"Under Secretary of State for Political Affairs William J. Burns, the third highest-ranking official at the State Department...maintained that the president and Secretary of State Hillary Clinton have responded with urgency to the fluid and rapidly evolving events on the ground in Libya.
But lawmakers from both parties on the Senate Foreign Relations Committee openly expressed skepticism about those claims, with a bluntness rare in the normally staid confines of Capitol Hill hearing rooms.
None was more direct or impassioned than Sen. Marco Rubio (R-Fla.), the freshman elected last year with Tea Party backing.
"The United States, quite frankly, looks weak in this endeavor," said Rubio. "It looks unwilling, and maybe even unable, to act in this capacity.What are we going to do if there¹s a bloodbath after this? The president of the United States has specifically said Qaddafi must go, but has done nothing since saying that, except have internal debates about it for a week-and-a half or two."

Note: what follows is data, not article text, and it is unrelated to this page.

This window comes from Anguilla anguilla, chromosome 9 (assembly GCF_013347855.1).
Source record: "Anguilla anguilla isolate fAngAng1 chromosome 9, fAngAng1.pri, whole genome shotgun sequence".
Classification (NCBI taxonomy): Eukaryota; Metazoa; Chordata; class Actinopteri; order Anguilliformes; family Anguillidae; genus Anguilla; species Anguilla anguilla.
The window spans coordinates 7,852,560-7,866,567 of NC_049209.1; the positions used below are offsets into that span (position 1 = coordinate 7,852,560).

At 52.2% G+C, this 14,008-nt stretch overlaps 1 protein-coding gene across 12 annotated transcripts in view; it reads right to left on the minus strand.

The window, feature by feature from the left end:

When Burns cited pending efforts at the U.N. Security Council, where the U.S., France and Great Britain were working to secure Russian and Chinese agreement on a resolution establishing a no-fly zone over Libya, to be coordinated with Arab participation, Rubio--in extraordinarily blunt terms--challenged both the rationale and timing for that course of action.
"So our message to the dissidents," Rubio said, "the people with the bravery to stand up to Muammar Qaddafi, and then the people maybe thinking to stand up to the Iranian regime, and in other places, our message is: "You guys go ahead and do this stuff, and if we can ever get the Russians or the Chinese to ever come around, we may or may not join you?"
"Russia and China don't care about this stuff," Rubio continued. "They don't care that Muammar Qaddafi is going to massacre people. So if Russia doesn¹t care, and China doesn't care, and we care but won¹t do anything about it, who is it up to the French?"